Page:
Political economist; Educator
Social and Behavioral Sciences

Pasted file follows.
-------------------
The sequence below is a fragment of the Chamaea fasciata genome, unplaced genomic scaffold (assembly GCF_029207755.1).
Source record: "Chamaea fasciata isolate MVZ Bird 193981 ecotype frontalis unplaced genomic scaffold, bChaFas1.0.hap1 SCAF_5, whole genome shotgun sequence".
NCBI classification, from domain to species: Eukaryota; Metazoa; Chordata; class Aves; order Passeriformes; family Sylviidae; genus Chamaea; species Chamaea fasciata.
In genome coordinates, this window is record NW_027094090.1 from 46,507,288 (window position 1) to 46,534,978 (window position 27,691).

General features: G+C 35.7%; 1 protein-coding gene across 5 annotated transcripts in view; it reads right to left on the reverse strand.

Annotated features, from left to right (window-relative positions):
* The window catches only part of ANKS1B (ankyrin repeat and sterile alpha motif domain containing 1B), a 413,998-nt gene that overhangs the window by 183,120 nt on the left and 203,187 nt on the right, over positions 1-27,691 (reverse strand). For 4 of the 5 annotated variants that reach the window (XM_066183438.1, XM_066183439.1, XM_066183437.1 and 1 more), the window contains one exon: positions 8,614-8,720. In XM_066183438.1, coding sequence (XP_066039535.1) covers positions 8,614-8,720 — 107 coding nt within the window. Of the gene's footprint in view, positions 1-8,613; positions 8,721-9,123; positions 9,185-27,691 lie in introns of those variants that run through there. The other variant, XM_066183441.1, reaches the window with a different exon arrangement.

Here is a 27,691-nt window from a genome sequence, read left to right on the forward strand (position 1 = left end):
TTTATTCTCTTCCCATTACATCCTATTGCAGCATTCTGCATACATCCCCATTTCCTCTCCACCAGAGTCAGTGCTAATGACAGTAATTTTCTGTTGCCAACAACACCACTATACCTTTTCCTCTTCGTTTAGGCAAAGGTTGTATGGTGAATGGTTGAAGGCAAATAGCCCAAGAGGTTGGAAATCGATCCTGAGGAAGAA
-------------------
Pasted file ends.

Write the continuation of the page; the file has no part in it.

Iversen's early investigations explain how party government, economic interest groups, and central banks jointly affect inflation, employment, and growth. He is best known for his social policy theory, Welfare Production Regimes, and its extension to gender relations and family structures (with Frances Rosenbluth). He published influential articles on the political economy of electoral systems and their consequences for inequality (notably with his long-time collaborator, David Soskice). Iversen is one of the central scholars of his generation in macro-comparative political economy of advanced capitalism. His work impresses because of its theoretical richness, technical modeling of the implied actor strategies, and sophistication of empirical econometric analysis.